For the past decade, I have spent harvest time at the same Burgundy estate, sorting the grapes and sticking my head in the fermentation tanks to see what's happening. This year was my 10th consecutive harvest, and in some respects it was one of the most challenging.
It all started promisingly: a warm and sunny fall in 2012 was followed by a cold, cleansing winter – just what the growers wanted. In March, a couple of unseasonably warm days touched on 25°C (77°F): was this the sign of another precocious flowering and harvest?
It turned out that the answer was a resounding no.
April, May and a large part of June were cool, wet, dark and miserable – very wet indeed – as the ducks of Nuits St. Georges discovered. Flowering, in early June, was disrupted by a little rain. It was not damaging in terms of quality, but certainly affected potential quantity – as the tiny millerandage-affected bunches and coulure (unfertilized berries, which lead to fewer berries per bunch) attested.
Late in June, the summer finally arrived, and fine weather followed in July and August with weeks of 30°C (86°F) and higher.
But Burgundian growing seasons have not been without drama in recent years, and this year, the weather was ready to play a cruel trick on producers – from the northern edge of Meursault onwards north to the border between Aloxe-Corton and Ladoix. The afternoon hail on July 23 was the most devastating of three storms, adding insult to injury, with parts of Volnay and Pommard laid waste for the second year in a row.
In the 36 hours that followed, I have never seen producers so depressed, nor have I ever before heard them suggest giving up their profession. It was without doubt the low point of the year.
Outside of the hail zone, producers were rather more optimistic: a small but high-quality harvest beckoned for Côte de Beaune whites and Côte de Nuits reds. The weather was generally much drier than the 2012 vintage when producers had to spray, spray and spray again. The lower humidity ensured that disease pressure remained relatively low during the summer months – and, of course, the dry weather encouraged the grapes hit by hail to shrivel, desiccate and drop to the floor.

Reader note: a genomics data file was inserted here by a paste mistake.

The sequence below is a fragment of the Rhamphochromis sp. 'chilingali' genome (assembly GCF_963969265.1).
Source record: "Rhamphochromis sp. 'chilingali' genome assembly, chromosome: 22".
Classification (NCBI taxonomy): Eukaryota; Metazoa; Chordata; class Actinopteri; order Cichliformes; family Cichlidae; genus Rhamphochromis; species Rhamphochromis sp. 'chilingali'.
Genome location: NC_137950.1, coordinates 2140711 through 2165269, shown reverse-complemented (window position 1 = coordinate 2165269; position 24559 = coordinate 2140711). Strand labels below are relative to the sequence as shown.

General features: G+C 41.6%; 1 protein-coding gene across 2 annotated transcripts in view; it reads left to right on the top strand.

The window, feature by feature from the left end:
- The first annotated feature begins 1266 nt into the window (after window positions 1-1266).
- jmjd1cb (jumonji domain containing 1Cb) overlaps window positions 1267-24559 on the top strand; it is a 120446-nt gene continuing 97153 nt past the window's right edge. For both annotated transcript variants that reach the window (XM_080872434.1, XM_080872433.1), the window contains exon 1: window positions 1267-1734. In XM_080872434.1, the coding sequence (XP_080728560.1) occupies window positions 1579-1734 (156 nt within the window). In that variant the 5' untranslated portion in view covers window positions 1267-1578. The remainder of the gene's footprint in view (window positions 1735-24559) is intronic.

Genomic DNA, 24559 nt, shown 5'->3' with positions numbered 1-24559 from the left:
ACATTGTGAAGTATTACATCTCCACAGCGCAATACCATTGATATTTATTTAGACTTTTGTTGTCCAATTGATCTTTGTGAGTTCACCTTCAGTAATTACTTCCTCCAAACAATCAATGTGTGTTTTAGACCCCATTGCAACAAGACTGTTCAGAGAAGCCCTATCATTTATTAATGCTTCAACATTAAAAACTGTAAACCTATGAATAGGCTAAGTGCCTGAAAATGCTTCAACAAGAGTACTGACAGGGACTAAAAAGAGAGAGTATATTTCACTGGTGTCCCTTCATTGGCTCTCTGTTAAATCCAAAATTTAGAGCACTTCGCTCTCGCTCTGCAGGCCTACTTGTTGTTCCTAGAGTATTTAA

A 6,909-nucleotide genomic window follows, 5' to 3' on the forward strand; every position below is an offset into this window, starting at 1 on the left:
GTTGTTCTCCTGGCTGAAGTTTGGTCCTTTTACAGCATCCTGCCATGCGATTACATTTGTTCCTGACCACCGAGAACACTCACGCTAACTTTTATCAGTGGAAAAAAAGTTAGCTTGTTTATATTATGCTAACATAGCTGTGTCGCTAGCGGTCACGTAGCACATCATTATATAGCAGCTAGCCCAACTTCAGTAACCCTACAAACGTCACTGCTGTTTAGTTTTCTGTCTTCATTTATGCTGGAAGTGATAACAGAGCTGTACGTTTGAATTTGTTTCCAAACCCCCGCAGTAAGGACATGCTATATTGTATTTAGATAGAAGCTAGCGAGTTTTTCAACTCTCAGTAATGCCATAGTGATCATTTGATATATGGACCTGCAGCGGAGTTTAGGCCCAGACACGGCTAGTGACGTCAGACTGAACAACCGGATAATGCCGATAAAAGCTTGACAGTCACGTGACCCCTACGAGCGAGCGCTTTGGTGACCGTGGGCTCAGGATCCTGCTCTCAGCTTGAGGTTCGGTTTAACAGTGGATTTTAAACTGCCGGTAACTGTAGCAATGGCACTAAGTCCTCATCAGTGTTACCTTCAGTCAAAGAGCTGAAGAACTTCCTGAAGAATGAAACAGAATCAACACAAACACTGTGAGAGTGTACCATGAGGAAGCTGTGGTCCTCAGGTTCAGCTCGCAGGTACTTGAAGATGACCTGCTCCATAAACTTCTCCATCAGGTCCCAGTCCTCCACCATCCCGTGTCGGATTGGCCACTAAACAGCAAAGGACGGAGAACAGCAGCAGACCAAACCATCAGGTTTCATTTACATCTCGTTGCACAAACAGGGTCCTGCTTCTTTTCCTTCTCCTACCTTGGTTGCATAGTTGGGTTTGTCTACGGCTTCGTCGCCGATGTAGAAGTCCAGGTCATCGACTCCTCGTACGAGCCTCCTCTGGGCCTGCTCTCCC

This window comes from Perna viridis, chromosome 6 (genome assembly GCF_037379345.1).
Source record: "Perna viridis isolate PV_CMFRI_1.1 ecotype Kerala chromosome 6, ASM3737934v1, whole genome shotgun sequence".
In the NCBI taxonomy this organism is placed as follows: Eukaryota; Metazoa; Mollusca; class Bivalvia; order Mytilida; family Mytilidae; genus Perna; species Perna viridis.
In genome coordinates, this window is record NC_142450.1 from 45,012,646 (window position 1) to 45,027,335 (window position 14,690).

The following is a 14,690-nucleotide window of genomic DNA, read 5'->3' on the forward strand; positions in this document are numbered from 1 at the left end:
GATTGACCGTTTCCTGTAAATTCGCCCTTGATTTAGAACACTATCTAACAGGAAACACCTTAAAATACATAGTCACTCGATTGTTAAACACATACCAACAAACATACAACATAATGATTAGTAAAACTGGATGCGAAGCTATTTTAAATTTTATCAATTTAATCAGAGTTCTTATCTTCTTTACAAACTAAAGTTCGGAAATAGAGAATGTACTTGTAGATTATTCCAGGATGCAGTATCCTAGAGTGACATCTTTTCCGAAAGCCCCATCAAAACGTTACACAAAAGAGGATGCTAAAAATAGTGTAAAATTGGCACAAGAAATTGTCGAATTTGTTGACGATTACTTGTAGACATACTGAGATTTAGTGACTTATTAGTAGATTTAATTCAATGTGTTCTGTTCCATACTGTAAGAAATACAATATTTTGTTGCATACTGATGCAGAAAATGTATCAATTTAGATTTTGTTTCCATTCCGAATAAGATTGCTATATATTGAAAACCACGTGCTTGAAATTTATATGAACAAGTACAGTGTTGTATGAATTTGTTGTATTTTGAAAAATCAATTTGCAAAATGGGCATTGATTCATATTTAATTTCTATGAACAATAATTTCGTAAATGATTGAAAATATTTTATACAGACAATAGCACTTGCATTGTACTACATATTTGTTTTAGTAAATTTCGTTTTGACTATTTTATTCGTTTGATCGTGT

The yields were miserly again, but it looked as though there would at least be something to harvest – albeit in October, the latest harvest in the Côte d’Or since 1991. However, the late harvest was no surprise to Laurent Ponsot: “On June 6, I decided to start the harvest on October 8. We did so and it was just perfect, as usual," he explains with his tongue-in-cheek smile.
So, why was the 2013 harvest so challenging?
1. Maturity was far from consistent: some grapes weren't close to being ripe while others seemed just fine, which resulted in a more drawn-out harvest than usual. It was more like two weeks versus the standard seven to 10 days.
2. The weather in September and October didn’t help. Harvest began with pickers in T-shirts enjoying sunshine and 20°C-plus (68°F) temperatures. The early weather forecast suggested a sustained pattern of good weather would arrive after some mid-harvest rain. Instead, it got steadily colder and wetter; there was even a little sleet and ice in the Hautes Côtes.